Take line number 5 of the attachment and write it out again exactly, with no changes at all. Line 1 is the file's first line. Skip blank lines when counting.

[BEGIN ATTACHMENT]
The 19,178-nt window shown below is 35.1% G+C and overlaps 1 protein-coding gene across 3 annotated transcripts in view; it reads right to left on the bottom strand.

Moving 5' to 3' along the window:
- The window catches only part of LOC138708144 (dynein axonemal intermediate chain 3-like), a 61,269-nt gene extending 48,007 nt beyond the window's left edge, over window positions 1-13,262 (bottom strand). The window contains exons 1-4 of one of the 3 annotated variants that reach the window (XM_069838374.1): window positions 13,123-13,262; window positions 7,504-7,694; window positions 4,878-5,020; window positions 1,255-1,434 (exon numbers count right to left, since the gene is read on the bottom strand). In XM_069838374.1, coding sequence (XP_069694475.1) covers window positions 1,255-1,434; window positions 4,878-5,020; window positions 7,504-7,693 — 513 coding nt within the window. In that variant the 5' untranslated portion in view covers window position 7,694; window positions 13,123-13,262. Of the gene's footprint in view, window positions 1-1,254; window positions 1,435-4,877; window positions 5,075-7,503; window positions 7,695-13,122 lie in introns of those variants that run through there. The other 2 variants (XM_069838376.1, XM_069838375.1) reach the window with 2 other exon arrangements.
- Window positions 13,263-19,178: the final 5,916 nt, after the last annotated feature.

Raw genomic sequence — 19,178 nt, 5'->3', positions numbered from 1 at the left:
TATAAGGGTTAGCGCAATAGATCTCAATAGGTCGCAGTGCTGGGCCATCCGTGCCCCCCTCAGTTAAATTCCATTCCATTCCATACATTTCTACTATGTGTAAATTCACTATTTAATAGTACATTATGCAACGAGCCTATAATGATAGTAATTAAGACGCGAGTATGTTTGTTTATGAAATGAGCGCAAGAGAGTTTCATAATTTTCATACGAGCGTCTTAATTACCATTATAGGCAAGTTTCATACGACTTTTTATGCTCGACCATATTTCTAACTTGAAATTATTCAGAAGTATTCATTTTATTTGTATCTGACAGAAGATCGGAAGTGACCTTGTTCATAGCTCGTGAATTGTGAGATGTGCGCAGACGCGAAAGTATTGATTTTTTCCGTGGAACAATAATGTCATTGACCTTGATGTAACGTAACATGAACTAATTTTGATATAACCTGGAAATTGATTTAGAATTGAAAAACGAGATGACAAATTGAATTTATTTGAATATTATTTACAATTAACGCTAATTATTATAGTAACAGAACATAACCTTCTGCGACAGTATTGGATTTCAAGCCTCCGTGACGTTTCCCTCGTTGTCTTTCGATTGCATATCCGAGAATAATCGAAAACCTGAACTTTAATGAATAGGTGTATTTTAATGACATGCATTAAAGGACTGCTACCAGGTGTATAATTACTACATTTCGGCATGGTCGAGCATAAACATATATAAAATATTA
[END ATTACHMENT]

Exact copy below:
Raw genomic sequence — 19,178 nt, 5'->3', positions numbered from 1 at the left: